Tabasco is also heavily used by astronauts because they lose their sense of taste in outer space.
In what way does your being a traditional family company from the Pelican State also help to support the marketing of the Tabasco brand?
Although we tout these aspects on the carton and in our advertising & PR material, I don’t think you can quantify the benefit exactly. My gut feeling, however, is that they have contributed towards consumers regarding us as the iconic pepper sauce brand.
This is particularly the case as it’s becoming increasingly rare to be a family-owned company in the fourth generation whether in the US or anywhere else.
Have you ever thought about opening your company to outside shareholders in order to grow more quickly?
We’re lucky to have had a number of years of high compound annual growth and thereby dividend growth, which keeps our family not only proud but happy! So we have not been obliged to share our good fortune with outside parties.
Also, there are clear benefits in being able to run your own company without the immediate bureaucratic oversight of bodies such as the SEC.
Presumably your private structure also protects you from unwanted takeover bids?
We get offers all the time! However, we’ve been able to resist them by offering profitable growth to our shareholders.
Is the family following in your footsteps as managers within the business?
No, although all of our nine-member board are extended family members, my two daughters and four grandsons do not work in the business.
Where do you see the most international growth, and how do you achieve this?
We expect and regularly record double-digit growth overseas. Our success is based on a combination of strong markets, good strong marketers, and exclusive distributors for each country, such as Develey Senf & Feinkost in Germany.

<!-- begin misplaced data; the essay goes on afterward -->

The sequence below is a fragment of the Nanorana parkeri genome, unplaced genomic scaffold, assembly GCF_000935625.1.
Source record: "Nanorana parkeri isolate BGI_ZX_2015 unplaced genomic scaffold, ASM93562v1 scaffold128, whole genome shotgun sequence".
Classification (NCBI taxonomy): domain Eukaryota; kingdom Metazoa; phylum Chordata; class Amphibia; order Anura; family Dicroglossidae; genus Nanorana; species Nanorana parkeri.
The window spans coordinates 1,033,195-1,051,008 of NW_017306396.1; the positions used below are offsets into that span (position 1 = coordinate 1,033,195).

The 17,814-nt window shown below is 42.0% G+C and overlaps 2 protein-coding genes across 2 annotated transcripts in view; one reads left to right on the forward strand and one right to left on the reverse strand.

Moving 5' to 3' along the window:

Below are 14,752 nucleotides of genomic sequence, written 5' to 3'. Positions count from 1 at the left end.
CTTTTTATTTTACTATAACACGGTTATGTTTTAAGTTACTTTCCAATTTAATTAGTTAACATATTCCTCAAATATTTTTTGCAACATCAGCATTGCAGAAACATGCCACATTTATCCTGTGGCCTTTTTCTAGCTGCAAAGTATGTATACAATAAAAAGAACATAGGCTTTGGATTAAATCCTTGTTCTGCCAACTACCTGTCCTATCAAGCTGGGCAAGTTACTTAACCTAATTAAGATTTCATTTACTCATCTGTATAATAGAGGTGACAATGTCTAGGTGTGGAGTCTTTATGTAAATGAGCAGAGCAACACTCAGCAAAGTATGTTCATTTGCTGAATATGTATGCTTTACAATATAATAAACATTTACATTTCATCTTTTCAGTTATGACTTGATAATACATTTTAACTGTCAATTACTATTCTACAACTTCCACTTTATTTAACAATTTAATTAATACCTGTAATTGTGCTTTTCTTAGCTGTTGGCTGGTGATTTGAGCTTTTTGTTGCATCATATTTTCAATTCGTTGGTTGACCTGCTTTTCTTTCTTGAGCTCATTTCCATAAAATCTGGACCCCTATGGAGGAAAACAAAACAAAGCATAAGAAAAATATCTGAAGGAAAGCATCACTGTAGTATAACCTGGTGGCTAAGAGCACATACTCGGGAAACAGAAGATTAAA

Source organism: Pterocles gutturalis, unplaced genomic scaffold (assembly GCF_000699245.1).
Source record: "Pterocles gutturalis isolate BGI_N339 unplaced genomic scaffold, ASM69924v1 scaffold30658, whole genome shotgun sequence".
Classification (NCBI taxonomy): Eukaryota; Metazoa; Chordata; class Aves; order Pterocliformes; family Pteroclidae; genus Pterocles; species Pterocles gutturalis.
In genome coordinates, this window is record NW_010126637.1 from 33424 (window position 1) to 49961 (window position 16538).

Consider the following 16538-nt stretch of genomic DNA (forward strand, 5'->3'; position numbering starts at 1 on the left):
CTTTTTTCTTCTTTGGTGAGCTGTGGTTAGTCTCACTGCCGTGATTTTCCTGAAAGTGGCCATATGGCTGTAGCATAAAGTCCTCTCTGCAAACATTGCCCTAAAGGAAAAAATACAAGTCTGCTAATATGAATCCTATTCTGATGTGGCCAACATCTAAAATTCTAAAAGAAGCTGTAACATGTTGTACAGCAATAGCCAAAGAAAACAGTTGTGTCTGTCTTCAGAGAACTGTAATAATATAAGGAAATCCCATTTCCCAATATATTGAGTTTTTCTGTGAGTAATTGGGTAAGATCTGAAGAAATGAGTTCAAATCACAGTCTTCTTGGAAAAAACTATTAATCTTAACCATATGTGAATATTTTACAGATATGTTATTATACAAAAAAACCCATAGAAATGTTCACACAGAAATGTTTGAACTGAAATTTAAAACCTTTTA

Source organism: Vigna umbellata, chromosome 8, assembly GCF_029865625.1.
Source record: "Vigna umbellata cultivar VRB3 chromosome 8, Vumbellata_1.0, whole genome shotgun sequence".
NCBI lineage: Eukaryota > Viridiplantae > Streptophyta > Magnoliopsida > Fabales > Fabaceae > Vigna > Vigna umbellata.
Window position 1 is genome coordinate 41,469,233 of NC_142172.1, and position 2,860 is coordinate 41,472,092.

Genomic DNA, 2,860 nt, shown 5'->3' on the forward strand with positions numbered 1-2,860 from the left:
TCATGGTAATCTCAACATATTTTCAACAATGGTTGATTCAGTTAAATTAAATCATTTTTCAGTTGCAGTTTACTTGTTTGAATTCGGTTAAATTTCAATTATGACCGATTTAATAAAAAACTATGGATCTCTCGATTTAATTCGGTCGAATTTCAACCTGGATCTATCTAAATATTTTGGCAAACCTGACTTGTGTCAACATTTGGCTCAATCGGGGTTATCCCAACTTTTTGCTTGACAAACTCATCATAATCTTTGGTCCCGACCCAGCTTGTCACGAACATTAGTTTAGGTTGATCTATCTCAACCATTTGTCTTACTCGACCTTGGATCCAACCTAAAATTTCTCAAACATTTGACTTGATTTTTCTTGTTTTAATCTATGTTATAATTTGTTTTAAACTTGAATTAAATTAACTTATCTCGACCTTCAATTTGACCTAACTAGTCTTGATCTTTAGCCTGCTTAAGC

The most growth comes from those countries which are strongest economically and financially. This applies not only to BRIC countries, but also to mature markets like Germany, which has recorded compound growth for four to five years and exceeded plan.
You’re lucky because food cultures vary tremendously around the globe. How has Tabasco conquered so many different local taste buds?
Luckily for us overseas, some of the more westernised foods such as pizza, spaghetti, hamburgers or Tex-Mex products such as nachos and salsas have conquered large parts of the world. So we greatly benefit from the global village.
In Japan and Germany, which are our two largest export markets, you can’t find a pizza parlour, spaghetti house or hamburger joint without a bottle of Tabasco on every table. The Japanese don’t necessarily use it in their native dishes, but they do put it on pizza and spaghetti.
Tabasco is, however, also being increasingly used in traditional dishes in a number of countries, simply because people love to experiment with our tremendously versatile products.
In Germany you now hear of Tabasco with “currywurst” and Turkish-style “doner kebabs” etc. In the UK some love it in “toad-in-the-hole” (sausages in Yorkshire pudding).